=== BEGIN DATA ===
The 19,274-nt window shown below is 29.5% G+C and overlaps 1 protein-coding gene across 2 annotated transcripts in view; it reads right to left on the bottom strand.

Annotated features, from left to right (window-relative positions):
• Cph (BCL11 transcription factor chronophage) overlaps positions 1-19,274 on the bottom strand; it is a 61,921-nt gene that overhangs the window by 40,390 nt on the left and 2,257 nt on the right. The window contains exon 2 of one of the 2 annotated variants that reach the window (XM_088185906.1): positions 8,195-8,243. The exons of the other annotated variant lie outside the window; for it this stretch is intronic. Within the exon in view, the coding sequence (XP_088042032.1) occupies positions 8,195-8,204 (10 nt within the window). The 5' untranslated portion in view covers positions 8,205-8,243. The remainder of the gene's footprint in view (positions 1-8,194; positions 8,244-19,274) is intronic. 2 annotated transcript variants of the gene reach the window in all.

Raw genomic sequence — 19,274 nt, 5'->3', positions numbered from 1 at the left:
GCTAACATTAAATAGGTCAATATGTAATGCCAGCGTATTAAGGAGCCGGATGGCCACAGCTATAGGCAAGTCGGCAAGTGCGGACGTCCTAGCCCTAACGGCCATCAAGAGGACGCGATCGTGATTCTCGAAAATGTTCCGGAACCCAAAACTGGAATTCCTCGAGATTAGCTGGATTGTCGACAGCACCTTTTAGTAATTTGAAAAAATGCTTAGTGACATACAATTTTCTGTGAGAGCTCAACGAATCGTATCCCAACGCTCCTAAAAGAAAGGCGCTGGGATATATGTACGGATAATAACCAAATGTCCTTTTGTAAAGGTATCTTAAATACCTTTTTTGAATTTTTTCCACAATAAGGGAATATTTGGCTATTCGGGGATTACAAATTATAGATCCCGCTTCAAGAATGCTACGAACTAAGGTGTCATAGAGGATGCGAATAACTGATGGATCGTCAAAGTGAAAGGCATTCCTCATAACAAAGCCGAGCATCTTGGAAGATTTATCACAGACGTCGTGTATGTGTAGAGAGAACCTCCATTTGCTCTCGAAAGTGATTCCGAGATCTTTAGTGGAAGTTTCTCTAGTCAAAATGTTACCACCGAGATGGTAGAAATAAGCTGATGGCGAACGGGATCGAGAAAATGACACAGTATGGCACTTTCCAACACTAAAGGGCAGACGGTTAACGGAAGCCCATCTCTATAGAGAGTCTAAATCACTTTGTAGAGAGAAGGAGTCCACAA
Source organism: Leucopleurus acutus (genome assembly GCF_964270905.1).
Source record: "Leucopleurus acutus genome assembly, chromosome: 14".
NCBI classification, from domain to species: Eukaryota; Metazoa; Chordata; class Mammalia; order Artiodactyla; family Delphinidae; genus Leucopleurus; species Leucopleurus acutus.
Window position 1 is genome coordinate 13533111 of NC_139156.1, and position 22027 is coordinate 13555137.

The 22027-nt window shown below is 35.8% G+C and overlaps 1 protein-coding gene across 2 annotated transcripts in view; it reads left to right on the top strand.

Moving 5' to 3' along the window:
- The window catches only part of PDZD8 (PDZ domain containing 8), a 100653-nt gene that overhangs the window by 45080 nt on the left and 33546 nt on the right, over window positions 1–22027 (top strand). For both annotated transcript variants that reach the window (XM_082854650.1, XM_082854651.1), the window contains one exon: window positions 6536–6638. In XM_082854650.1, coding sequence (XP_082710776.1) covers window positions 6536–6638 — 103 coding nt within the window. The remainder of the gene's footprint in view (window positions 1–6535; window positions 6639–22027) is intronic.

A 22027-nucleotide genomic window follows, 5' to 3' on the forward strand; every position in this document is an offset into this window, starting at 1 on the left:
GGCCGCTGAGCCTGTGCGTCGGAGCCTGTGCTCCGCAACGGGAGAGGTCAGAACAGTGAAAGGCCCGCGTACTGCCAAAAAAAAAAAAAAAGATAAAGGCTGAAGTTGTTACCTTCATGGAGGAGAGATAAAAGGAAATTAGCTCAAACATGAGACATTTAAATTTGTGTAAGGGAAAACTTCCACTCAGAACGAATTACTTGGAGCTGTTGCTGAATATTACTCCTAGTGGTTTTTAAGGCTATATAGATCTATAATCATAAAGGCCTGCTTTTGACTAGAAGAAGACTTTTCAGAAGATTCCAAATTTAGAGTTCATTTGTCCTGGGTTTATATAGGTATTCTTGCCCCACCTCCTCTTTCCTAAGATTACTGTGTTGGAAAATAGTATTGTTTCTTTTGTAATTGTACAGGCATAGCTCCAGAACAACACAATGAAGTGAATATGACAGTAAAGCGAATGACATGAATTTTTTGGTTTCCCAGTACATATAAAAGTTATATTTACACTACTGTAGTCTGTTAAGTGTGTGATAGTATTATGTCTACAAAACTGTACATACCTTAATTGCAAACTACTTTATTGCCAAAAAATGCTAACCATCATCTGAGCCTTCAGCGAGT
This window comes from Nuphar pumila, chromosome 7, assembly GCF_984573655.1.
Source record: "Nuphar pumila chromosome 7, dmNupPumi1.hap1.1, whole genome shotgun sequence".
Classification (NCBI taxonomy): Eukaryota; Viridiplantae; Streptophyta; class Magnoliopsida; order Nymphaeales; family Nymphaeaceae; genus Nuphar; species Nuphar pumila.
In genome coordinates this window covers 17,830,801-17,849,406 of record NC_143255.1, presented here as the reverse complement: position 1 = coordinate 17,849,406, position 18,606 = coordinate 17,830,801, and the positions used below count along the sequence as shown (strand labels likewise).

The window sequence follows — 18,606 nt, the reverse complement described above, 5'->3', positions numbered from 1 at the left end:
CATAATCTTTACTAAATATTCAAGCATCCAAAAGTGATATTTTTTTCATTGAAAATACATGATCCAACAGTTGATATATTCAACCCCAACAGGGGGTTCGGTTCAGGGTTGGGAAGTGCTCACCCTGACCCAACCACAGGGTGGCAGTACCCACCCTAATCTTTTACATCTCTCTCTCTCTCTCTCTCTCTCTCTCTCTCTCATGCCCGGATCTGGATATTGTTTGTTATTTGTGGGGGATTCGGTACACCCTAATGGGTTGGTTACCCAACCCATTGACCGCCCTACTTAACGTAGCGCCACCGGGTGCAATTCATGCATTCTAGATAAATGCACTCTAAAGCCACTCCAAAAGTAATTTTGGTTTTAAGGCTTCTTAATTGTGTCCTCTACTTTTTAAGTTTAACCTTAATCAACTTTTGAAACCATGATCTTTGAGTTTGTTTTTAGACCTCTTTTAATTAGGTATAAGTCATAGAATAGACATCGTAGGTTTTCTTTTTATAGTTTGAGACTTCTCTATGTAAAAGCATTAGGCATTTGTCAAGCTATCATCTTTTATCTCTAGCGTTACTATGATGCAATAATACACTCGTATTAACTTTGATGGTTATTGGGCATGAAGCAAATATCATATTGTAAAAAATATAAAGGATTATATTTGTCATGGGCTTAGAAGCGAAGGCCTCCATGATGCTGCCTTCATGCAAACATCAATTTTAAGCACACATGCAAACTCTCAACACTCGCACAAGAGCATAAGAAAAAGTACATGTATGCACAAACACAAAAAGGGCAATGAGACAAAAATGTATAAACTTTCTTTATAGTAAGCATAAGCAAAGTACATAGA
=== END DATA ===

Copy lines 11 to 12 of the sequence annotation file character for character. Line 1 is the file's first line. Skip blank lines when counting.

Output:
Moving 5' to 3' along the window:
- The window catches only part of PDZD8 (PDZ domain containing 8), a 100653-nt gene that overhangs the window by 45080 nt on the left and 33546 nt on the right, over window positions 1–22027 (top strand). For both annotated transcript variants that reach the window (XM_082854650.1, XM_082854651.1), the window contains one exon: window positions 6536–6638. In XM_082854650.1, coding sequence (XP_082710776.1) covers window positions 6536–6638 — 103 coding nt within the window. The remainder of the gene's footprint in view (window positions 1–6535; window positions 6639–22027) is intronic.